Re: Non-Artistic AIs/Uploading--was Adrian's Re: Paradox --was Re: Activeshields,was Re: Criticism depth,was Re: Homework, Nuke, etc..

From: Adrian Tymes (
Date: Sun Jan 14 2001 - 09:40:14 MST

John Marlow wrote:
> --- Adrian Tymes <> wrote:
> > John Marlow wrote:
> > >
> > > > A: Become one of the super AIs.
> > >
> > > Q: How do you do this when the first AI decides it
> > > will be the ONLY AI?
> > >
> > > A: You don't.
> >
> > Q: How does the first AI in its earliest moments,
> > struggling to come to
> > terms with itself and learning how to manipulate the
> > world, keep other
> > AIs from coming into existence in the meanwhile
> > (which will probably be
> > at least several years)?
> >
> > A: It can't. Enforcement waits until it can -
> > providing a window for
> > people to upload, and if necessary, escape the
> > dominating AI's sphere
> > of influence.
> **I see people working to build an AI and making
> progress. I don't see the same progress toward
> uploading.

I do. In fact, I see more serious progress towards uploading than I do
towards AI - mainly because the upload research does not focus on
uploading per se, but on creating those technologies which will be
needed for uploading, while AI has not come to a consensus on why they
have failed thus far and started doing something about it.

> Besides--once the thing goes critical,
> you've lost control. That could take years, or
> seconds. You may not see it coming. The AI might
> conceal its progress, and so on.

My point was that the AI *would not be able to* conceal its progress at
first. You appear to have a concept of an all-knowing AI that knows
everything from the moment it is turned on. I am saying that, given
current research paths, such an eventuality is practically impossible,
at least without lesser AIs first being created and tested.

> **After all--would YOU, trust US?

Why, yes. As far as I had to.

> > > > Ok, so you'll have to still keep working on
> > saving
> > > > the world, providing
> > > > for you and your kin, and generally making
> > things go
> > > > 'round. If you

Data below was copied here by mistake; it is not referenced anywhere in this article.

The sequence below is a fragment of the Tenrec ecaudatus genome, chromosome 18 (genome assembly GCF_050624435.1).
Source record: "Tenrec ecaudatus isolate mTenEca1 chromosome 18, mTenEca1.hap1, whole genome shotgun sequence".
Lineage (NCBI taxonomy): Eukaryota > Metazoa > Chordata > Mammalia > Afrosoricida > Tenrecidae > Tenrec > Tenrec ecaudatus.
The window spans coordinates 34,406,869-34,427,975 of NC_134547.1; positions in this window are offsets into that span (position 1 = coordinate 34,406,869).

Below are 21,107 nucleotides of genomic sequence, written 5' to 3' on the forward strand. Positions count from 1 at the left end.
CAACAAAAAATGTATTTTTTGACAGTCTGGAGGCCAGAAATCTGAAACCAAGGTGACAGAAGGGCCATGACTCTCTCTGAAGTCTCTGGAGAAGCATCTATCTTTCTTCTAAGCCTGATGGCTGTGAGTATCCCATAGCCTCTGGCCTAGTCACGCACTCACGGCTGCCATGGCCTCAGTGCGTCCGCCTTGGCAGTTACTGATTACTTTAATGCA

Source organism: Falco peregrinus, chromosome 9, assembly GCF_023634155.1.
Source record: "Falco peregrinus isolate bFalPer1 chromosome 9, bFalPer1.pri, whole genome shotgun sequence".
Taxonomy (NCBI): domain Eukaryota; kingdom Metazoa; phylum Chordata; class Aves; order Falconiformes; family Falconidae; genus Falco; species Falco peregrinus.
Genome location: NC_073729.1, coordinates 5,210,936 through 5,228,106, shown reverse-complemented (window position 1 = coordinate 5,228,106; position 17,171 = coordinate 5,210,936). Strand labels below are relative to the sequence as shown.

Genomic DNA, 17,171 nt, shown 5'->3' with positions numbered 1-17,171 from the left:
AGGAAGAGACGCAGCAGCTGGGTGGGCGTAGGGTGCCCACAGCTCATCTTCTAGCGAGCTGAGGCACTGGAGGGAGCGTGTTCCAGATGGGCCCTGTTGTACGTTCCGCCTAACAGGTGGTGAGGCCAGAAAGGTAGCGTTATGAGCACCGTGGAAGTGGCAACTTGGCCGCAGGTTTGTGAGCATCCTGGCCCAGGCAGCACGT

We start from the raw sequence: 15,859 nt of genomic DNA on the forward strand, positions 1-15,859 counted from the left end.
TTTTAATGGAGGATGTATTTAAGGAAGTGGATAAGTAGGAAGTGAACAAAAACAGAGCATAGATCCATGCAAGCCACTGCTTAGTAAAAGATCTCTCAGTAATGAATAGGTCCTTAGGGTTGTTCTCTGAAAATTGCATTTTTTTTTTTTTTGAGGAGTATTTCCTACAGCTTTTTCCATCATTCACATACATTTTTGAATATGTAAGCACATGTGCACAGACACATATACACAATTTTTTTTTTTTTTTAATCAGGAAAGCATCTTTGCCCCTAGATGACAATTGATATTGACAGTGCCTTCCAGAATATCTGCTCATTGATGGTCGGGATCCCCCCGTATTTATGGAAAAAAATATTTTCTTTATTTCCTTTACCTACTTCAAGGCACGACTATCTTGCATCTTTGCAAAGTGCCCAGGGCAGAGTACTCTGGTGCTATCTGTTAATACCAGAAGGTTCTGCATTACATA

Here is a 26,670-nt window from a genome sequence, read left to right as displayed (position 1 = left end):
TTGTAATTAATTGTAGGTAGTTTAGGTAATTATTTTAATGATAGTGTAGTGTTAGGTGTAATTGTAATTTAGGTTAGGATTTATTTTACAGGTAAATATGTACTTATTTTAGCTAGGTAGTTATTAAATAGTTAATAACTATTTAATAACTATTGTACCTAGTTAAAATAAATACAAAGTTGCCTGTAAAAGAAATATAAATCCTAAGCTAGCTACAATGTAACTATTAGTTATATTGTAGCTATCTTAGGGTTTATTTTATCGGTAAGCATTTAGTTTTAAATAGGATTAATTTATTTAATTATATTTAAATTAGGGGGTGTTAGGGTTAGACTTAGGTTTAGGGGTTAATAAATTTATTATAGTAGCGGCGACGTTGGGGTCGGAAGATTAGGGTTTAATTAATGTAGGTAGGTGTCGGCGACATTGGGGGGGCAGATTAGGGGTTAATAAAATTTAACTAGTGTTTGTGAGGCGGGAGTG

> > > > ever stop, you're superfluous to those who
> > haven't,
> > > > whatever form they
> > > > may take. This is true with or without AIs, no?
> > >
> > > No. A Rembrandt is not superfluous--whether he
> > > contributes to making things go round or doesn't.
> > >
> > > Same for a John Lennon.
> >
> > Ah, but they do. Art isn't superfluous: someone has
> > to dream the dream.
> **I suggest to you that art WILL be superfluous to an
> AI--and that anything which cannot fathom the value of
> art is unsuited to make our decisions for us. (Okay,
> maybe this is an eccentric POV; I think it's valid.
> And to appreciate art, you need emotions. And an AI
> with emotions is unsuitable to make our decisions for
> us. And...)

Some forms of art MAY be superfluous. Do you have any evidence or
logical proof that it will? Granted, I do not have any solid evidence
that it will not, except for the very limited AI I currently employ
that cares about nothing but music. (Specifically: a music generator,
more of an expert system than a sentient AI.) But, if that is the only
evidence on the table...

> > I'm talking about doing things for pure pleasure,
> > that produces nothing
> > for anyone outside of the doer. I.e., indulging in
> > luxury, and letting
> > pleasure, as opposed to providing value to others,
> > be the only thing
> > that drives you.
> **Ah--but Rembrandt died a pauper BECAUSE his works
> did not 'provide value to others' in his time. And
> that was in the judgement of his fellow humans.
> Imagine, if you can, what an AI would think of it.

Imagine, if you can, what a random person would think of it. Same dif:
the set of all AIs can potentially have as much or more variance as the
set of all intelligent humans currently living.

This archive was generated by hypermail 2b30 : Mon May 28 2001 - 09:56:19 MDT